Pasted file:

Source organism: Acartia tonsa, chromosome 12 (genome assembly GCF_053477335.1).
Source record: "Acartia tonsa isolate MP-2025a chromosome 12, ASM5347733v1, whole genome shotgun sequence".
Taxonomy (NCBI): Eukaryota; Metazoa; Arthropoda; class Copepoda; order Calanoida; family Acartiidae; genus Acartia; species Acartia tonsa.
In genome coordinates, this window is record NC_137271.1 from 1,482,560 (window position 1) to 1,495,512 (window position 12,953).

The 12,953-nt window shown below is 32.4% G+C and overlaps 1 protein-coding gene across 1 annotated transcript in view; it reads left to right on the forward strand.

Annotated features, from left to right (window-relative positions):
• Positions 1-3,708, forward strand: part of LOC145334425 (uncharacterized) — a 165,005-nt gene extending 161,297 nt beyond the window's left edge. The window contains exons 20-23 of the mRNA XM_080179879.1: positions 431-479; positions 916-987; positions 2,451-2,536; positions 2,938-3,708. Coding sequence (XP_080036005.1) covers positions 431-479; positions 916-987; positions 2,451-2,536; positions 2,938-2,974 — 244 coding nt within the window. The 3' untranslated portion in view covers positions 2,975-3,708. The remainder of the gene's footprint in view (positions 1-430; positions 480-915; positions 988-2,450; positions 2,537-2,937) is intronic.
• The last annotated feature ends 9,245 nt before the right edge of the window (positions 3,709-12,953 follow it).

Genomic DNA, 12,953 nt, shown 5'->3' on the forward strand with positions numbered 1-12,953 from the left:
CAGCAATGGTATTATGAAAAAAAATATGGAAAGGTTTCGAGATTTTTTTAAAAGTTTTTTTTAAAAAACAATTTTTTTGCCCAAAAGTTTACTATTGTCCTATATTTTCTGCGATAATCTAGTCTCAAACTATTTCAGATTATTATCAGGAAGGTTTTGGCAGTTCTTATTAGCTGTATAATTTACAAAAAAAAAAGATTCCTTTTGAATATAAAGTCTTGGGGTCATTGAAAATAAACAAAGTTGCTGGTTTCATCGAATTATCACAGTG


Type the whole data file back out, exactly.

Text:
Source organism: Acartia tonsa, chromosome 12 (genome assembly GCF_053477335.1).
Source record: "Acartia tonsa isolate MP-2025a chromosome 12, ASM5347733v1, whole genome shotgun sequence".
Taxonomy (NCBI): Eukaryota; Metazoa; Arthropoda; class Copepoda; order Calanoida; family Acartiidae; genus Acartia; species Acartia tonsa.
In genome coordinates, this window is record NC_137271.1 from 1,482,560 (window position 1) to 1,495,512 (window position 12,953).

The 12,953-nt window shown below is 32.4% G+C and overlaps 1 protein-coding gene across 1 annotated transcript in view; it reads left to right on the forward strand.

Annotated features, from left to right (window-relative positions):
• Positions 1-3,708, forward strand: part of LOC145334425 (uncharacterized) — a 165,005-nt gene extending 161,297 nt beyond the window's left edge. The window contains exons 20-23 of the mRNA XM_080179879.1: positions 431-479; positions 916-987; positions 2,451-2,536; positions 2,938-3,708. Coding sequence (XP_080036005.1) covers positions 431-479; positions 916-987; positions 2,451-2,536; positions 2,938-2,974 — 244 coding nt within the window. The 3' untranslated portion in view covers positions 2,975-3,708. The remainder of the gene's footprint in view (positions 1-430; positions 480-915; positions 988-2,450; positions 2,537-2,937) is intronic.
• The last annotated feature ends 9,245 nt before the right edge of the window (positions 3,709-12,953 follow it).

Genomic DNA, 12,953 nt, shown 5'->3' on the forward strand with positions numbered 1-12,953 from the left:
CAGCAATGGTATTATGAAAAAAAATATGGAAAGGTTTCGAGATTTTTTTAAAAGTTTTTTTTAAAAAACAATTTTTTTGCCCAAAAGTTTACTATTGTCCTATATTTTCTGCGATAATCTAGTCTCAAACTATTTCAGATTATTATCAGGAAGGTTTTGGCAGTTCTTATTAGCTGTATAATTTACAAAAAAAAAAGATTCCTTTTGAATATAAAGTCTTGGGGTCATTGAAAATAAACAAAGTTGCTGGTTTCATCGAATTATCACAGTG